We may have the final word on homocysteine: higher blood levels of the amino acid don’t raise people’s risk of heart disease after all.
Several decades ago, studies of children born with an unusual genetic defect, which led them to make excessive amounts of homocysteine, found that they also suffered from higher rates of heart disease. That led researchers to wonder whether the amino acid, which is critical to many proteins, was an independent risk factor for heart problems.
Because people with high levels of homocysteine also tend to have low levels of B vitamins, doctors speculated that giving them supplements of the B vitamin folic acid, which helps break down homocysteine, would protect them from heart attacks. But research failed to bear out the theory: in a seven-year study of 12,064 heart-attack survivors, published in 2010, participants who took daily supplements of folic acid and vitamin B12 had 28% lower levels of homocysteine in the blood, but no reduction in heart events or stroke, compared with people taking placebo.
Other studies investigating the connection between homocysteine and heart disease were inconclusive; some showed that higher levels of the amino acid were linked to an increased risk of problems, while others failed to show a strong connection.
In the latest study, led by Robert Clarke, of the University of Oxford Clinical Trials Service Unit, researchers took advantage of genetic studies to clarify the relationship. Clarke and his team studied 116,000 patients, some of whom had heart problems and all of whom had genetic analysis done for mutations in a gene involved in homocysteine production.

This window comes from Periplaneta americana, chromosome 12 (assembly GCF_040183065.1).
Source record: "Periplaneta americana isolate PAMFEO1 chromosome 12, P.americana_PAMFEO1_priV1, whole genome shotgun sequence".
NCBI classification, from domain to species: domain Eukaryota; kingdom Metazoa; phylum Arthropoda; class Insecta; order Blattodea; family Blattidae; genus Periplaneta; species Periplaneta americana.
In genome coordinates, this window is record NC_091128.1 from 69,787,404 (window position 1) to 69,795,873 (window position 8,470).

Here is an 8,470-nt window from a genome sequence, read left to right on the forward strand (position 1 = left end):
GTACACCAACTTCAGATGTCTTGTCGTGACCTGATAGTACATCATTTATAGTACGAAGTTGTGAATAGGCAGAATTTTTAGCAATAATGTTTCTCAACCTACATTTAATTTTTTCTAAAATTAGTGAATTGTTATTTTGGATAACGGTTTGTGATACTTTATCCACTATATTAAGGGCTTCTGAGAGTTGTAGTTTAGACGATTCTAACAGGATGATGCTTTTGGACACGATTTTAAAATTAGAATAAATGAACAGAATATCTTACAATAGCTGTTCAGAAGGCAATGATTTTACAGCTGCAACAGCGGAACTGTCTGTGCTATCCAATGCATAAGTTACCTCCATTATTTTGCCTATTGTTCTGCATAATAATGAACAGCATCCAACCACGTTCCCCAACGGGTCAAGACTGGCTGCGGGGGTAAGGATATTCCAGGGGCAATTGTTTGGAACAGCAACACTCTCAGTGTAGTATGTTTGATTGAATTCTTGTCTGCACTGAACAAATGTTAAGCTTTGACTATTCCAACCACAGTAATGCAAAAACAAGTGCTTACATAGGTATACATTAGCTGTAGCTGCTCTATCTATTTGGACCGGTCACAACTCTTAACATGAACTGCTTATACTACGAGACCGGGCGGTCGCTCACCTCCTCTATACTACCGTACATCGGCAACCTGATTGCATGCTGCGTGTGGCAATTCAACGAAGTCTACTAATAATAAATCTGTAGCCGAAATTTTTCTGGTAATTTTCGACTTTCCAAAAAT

The genetic aberration led to a 20% increase in the participants’ blood homocysteine levels, compared with those without the genetic change, but they were not at any increased risk of having heart disease. “These results settle the homocysteine question fairly reliably,” says Clarke, whose study was published in PLoS Medicine. “These people have a lifelong increase of 20% in their homocysteine levels, but we convincingly showed there is no association between this genetic variant and cardiovascular disease risk. We think this closes the door on that chapter.”
Due to the lack of strong evidence favoring a connection, the American Heart Association (AHA) does not consider homocysteine a risk factor for heart disease, nor does it discuss folate as way to protect the heart. “There is no evidence to recommend [folic] acid supplementation for heart disease,” says Dr. Donna Arnett, president-elect of the AHA and chair of the department of epidemiology at University of Alabama Birmingham. “This study closes the door on that.”
Subgroups of patients, however, may still benefit from folate for heart. (And, of course, pregnant moms should take it to lower the risk of neural tube defects.) Arnett says that the elderly tend to lose folate as they age, and supplementing their deficiencies may lower their risk of heart disease as well, but there are no studies confirming this theory yet.
In the meantime, the results serve as a reminder that supplements aren’t always effective at preventing disease, and as appealing as they might seem, their effect isn’t often supported by solid scientific evidence.